Work With Your Employer to Make a Difference
Americans are generous. Each year, we donate more than $400 billion to charities and volunteer nearly 7 billion hours of our time. But the truth is, those numbers could be even higher if more donors and volunteers coordinated their efforts with employers.
The opportunity is there, because many companies support employees’ charitable efforts, recognizing that doing so not only improves the communities in which they operate. But, as DoubletheDonation.com points out, it also boosts employee engagement, which is a key driver of productivity.
Employees who take advantage of their employer’s charitable programs can enjoy a wide range of benefits, from actually getting paid to volunteer to seeing their donations to nonprofits doubled. Following are some of the best ways to take advantage of employer sponsored programs to make a difference in your community and the world.
Payroll deduction programs. Sometimes we intend to make a donation, but we forget, or we run out of time, or … well, we just don’t get around to it. The solution? Have your employer deduct funds from your paycheck to give to charity. It’s a great give-on-the-installment plan approach that makes it easy to be generous. The downside? Your options might be limited to charities chosen by your company. But, if you believe in those charitable choices, you can do good every time you get paid.
Employee gift matching. Many employers will match employees’ charitable donations dollar-for-dollar. Tapping into that doubling power is often as simple as filling out a form. A recent study suggested that nearly 80 percent of people who work for companies that offer matches don’t realize they have that option.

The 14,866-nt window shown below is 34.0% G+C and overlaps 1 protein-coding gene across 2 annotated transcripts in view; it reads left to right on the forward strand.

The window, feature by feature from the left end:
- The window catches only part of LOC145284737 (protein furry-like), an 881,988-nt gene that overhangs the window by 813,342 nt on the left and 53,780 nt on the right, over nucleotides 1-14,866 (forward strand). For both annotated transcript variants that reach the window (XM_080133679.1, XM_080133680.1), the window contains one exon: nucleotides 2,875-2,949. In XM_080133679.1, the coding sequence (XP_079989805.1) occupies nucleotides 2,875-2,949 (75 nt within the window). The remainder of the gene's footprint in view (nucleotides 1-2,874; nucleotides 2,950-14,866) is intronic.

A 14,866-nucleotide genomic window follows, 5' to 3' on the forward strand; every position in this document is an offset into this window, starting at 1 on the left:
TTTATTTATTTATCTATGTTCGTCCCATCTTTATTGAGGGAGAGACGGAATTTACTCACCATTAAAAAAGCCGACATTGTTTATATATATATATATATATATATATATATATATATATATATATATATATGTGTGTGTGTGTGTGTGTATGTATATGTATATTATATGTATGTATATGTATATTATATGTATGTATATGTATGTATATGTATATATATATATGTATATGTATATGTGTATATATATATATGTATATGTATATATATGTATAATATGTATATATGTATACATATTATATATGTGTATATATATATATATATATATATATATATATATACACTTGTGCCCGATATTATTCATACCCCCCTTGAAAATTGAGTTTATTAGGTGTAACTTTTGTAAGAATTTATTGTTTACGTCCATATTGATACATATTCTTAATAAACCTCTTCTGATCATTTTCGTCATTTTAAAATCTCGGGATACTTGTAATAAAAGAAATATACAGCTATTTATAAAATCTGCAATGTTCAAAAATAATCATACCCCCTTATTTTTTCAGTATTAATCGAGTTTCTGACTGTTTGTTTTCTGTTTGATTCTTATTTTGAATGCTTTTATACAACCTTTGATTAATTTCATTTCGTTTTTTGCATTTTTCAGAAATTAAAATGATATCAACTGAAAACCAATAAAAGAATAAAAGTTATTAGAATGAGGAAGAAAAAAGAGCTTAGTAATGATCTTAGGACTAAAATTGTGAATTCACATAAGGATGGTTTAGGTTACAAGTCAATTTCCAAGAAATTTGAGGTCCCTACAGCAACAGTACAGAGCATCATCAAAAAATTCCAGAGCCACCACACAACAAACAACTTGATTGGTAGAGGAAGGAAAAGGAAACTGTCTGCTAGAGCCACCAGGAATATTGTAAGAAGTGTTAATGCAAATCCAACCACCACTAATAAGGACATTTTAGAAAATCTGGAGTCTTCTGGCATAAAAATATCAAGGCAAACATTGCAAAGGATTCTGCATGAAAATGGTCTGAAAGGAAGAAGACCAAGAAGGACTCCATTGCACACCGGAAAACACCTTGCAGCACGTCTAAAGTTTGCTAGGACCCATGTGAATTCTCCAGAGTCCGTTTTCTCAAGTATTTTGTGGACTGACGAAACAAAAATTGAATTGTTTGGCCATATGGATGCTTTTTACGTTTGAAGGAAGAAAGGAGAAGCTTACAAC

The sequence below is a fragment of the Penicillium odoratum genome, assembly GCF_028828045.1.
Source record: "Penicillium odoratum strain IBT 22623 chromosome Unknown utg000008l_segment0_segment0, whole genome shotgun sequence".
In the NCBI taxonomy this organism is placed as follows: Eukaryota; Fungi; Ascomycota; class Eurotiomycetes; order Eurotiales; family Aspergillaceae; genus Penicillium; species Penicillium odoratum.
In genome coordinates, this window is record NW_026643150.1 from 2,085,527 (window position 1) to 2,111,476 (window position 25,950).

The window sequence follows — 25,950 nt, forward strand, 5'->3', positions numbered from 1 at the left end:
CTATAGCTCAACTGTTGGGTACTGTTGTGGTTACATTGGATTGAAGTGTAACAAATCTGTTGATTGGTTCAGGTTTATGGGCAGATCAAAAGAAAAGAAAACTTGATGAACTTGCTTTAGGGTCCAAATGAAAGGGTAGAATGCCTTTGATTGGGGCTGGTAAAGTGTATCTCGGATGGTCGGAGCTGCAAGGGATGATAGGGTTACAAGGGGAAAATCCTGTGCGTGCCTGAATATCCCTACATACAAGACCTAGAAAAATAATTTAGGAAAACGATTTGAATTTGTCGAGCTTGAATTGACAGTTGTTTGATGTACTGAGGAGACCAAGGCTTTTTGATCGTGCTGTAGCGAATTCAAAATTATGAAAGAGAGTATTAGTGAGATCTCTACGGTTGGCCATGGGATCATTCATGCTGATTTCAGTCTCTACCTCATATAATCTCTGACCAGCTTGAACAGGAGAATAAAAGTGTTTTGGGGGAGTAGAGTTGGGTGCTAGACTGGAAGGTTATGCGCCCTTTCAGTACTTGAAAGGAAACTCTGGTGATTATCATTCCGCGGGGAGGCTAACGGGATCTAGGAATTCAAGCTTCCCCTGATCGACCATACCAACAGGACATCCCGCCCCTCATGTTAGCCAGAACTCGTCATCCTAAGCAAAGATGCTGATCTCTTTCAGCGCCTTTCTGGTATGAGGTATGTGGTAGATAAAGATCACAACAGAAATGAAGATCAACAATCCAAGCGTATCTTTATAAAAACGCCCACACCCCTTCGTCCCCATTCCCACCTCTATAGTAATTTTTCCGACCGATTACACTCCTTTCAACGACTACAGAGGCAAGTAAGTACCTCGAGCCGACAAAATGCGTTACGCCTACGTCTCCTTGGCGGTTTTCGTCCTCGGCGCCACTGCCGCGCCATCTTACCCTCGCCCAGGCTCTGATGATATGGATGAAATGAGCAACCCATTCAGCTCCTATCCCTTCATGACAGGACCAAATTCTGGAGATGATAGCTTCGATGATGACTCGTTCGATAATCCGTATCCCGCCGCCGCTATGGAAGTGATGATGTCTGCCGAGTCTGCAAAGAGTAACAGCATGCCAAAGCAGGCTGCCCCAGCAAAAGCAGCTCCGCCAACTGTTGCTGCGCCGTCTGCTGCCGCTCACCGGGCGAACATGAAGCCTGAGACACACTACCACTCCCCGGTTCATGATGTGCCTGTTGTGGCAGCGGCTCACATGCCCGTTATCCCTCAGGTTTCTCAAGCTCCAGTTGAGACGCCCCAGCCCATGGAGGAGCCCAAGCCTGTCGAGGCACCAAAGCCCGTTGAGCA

Team volunteering. These days, a lot of communities have days when companies send teams into the community to partner with nonprofits in their work. Take advantage of those days and you’ll end up getting paid to do good.
Paid time off to volunteer. While volunteering with your team is great, sometimes you’d like to choose your own cause to support with your time. But, fitting volunteer time around work can be hard. Fortunately, some employers are taking that problem off the table by offering paid days off to volunteer as you please. In fact, according to the Society for Human Resource Management, more than one-fifth of all employers offer this option.
The opportunity to lobby for your cause. Many employers that support charities make their gift decisions based on their employees’ interest. Make sure your employer knows about organizations and causes important to you and you just might find that your favorite charity gets a check from your firm.